Contrast agents

Currently, X-rays, magnetic resonance phenomena and ultrasound are used for radiological diagnosis of various diseases of internal organs. The possibilities of any of these types of diagnostics are multiplied by the use of contrast agents, which can be divided into 3 groups:
1) X-ray contrast agents (RKS);
2) magnetic resonance imaging contrast agents (MRKS);
3) ultrasound contrast agents (USS).
While the history of the RCS development began almost immediately after the discovery of V.K. X-ray X-rays in 1895, MRCS and USS have been used in medicine for only a few decades. However, it is precisely among the drugs of these groups of contrast media that the greatest progress has been noticeable in recent years, although new drugs continue to appear in the series of RCCs, which remain the most used means for radiation diagnostics.
According to the classification of P.V. Sergeeva, RCCs are divided into two groups: X-ray negative, transmitting X-rays, and X-ray positive, delaying them. The first group includes carbon dioxide, nitrogen, oxygen, xenon and other gases, the second – iodine-substituted and iodine-free substances.
X-ray positive drugs have a higher density than soft tissue and bone. Density is determined by molecular weight. An increase in the atomic mass of the elements that make up the RCS leads to an increase in the contrasting of the internal organs. The density of soft tissues is approximately equal to the density of water (0.92-1.06 g / cm3), iodine density – 4.94 g / cm3 and barium – 3.51 g / cm3.
Iodine and barium turned out to be the most acceptable elements to be included in the RCC. Barium preparations (sulfate) have been used for contrasting the gastrointestinal tract for half a century, their main advantage is pharmacological inertness, but they are not applicable for contrasting closed cavities or vascular formations.
For the purposes of angiography, urography, cholecystography, myelography and other varieties of these methods, since the 50s, organic iodine-containing RCS are increasingly used.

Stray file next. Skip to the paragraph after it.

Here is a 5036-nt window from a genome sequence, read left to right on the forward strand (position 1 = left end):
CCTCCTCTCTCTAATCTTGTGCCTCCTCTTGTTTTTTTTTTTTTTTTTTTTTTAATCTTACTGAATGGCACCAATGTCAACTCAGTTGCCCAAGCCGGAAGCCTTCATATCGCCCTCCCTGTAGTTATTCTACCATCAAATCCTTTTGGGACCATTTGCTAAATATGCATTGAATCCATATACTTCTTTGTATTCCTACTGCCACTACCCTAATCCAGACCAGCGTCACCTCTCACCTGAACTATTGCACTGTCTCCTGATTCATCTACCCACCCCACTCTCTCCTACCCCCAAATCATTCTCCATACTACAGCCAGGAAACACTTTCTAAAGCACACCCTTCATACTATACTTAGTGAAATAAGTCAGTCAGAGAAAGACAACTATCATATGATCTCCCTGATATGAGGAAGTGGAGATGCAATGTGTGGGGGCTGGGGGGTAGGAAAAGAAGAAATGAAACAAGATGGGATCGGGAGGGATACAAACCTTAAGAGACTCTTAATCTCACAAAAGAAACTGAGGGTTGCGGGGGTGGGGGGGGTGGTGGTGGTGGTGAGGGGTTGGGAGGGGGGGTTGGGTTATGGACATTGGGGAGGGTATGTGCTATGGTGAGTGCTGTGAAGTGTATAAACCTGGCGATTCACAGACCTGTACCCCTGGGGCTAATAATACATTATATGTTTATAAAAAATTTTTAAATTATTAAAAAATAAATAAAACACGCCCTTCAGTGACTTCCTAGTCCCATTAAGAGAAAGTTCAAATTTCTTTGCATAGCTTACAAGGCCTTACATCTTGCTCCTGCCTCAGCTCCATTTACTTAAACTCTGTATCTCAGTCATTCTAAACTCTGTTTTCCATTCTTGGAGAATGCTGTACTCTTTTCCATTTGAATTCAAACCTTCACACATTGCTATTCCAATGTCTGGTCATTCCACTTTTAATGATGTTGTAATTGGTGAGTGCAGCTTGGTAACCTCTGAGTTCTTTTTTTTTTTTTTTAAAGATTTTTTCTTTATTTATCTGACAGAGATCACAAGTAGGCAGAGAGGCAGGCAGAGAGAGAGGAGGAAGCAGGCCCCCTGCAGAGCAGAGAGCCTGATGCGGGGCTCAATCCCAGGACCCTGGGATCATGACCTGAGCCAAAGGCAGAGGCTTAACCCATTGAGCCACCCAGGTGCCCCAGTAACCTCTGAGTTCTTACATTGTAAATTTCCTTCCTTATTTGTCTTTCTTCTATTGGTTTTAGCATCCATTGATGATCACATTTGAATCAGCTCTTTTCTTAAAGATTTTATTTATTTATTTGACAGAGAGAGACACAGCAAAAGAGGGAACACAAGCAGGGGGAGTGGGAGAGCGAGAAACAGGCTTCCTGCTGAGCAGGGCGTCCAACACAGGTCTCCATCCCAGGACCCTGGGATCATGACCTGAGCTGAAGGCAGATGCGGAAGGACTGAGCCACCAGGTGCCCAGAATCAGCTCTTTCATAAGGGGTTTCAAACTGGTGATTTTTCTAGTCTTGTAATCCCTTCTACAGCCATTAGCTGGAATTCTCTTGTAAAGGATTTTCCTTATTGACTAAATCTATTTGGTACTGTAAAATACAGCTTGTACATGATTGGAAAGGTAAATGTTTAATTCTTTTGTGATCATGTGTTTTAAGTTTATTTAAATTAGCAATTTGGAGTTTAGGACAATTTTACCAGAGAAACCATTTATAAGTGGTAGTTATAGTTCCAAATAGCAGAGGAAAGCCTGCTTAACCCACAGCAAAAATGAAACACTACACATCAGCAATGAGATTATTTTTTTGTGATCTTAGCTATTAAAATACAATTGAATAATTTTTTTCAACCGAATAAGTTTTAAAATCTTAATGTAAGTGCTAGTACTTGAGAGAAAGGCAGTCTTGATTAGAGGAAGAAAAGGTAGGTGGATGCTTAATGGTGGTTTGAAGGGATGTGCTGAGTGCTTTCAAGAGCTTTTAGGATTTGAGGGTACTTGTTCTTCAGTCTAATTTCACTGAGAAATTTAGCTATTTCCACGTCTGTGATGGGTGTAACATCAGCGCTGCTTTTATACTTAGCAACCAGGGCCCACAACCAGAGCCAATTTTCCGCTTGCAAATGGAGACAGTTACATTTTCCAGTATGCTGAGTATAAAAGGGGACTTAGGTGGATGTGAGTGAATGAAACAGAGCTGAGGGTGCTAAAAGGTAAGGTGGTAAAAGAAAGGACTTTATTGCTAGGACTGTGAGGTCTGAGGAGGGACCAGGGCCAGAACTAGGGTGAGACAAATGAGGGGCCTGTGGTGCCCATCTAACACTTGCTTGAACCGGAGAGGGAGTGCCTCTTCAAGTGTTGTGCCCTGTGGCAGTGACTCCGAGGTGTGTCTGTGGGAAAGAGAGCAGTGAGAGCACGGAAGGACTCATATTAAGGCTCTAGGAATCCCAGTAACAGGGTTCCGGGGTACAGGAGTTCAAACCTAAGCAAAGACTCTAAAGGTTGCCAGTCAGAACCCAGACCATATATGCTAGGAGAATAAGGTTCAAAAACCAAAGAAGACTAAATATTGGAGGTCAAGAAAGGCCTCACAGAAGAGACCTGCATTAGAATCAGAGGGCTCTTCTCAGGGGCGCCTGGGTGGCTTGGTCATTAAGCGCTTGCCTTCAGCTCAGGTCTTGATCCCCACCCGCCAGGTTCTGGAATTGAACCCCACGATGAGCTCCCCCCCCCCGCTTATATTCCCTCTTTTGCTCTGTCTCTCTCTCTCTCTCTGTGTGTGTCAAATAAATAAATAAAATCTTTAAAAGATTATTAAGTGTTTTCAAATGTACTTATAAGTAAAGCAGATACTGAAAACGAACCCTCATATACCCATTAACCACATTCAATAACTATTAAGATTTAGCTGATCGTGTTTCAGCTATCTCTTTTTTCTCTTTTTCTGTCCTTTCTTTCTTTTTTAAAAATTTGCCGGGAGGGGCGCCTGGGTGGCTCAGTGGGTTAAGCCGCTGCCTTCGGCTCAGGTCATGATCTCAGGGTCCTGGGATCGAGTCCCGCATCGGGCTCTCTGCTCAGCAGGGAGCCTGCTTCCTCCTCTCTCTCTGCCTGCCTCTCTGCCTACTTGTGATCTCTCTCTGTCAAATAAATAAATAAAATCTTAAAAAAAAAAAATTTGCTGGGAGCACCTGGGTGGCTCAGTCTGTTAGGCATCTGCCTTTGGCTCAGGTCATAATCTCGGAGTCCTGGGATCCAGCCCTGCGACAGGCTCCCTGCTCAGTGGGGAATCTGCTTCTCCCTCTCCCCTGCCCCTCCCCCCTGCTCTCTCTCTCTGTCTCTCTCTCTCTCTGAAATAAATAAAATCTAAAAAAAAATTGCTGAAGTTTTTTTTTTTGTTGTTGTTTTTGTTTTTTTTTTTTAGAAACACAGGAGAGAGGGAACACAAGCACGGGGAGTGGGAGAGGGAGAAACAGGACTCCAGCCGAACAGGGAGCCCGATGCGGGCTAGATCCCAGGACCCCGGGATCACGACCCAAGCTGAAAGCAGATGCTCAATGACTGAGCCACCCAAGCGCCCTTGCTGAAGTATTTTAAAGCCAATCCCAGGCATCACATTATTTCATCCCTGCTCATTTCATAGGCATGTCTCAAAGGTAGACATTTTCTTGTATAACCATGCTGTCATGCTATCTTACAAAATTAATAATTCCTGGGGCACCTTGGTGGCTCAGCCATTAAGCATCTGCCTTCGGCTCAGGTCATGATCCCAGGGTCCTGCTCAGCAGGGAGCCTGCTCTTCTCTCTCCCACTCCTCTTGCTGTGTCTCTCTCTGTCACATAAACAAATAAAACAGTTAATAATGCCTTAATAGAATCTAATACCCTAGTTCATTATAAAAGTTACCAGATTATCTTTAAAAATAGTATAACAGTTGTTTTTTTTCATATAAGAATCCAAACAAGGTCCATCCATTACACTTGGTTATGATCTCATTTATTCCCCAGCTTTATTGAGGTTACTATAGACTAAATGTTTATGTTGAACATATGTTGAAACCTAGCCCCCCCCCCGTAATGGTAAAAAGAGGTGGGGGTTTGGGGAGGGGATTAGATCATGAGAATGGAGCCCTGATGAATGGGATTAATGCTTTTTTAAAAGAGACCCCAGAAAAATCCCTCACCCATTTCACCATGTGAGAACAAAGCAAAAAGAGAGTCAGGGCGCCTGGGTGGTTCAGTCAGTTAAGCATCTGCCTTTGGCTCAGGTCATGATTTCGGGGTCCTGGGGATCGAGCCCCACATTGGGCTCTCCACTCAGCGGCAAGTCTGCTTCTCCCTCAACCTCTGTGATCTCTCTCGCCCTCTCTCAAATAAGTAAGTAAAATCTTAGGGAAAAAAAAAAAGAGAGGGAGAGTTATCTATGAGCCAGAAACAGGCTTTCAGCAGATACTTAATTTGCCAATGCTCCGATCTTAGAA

Among them, ionic and non-ionic monomeric and dimeric iodine-containing PKCs are currently distinguished. According to the results of existing preclinical and clinical studies, non-ionic RCSs, in comparison with ionic ones, have greater safety and better tolerance.
Introduced into medical practice before 1969, iodine-containing organic RCCs are salts that dissociate in aqueous solutions. Their ionic nature and, consequently, hyperosmolarity (5 times higher than blood osmoticity) causes a number of side effects: hypotension, nephropathy, increased capillary permeability, vascular soreness, nausea, vomiting, etc. Therefore, the creation of non-ionic drugs, the osmoticity of which is 2–3 times lower in comparison with ionic RCS. The first such drug was metrizamide (amipak), which was not widely used due to instability. Since the 80s of the last century, stable triiodinated monomeric non-ionic RCCs (iohexol, iopromide, etc.) have been created and introduced, which give the best guarantees to radiologists in terms of diagnostic efficacy and safety. Despite the lower toxicity and better tolerance, non-ionic RCSs, due to their high cost in Russia and a number of other countries, have not yet completely replaced ionic RCSs.
All triiodo-substituted organic RCCs are classified as follows:
I. Ionic.
1. Monomeric
– derivatives of benzoic acid (diatrizoate, ioxitalamate, iothalamate, metrizoate, iodamide),
2. Dimeric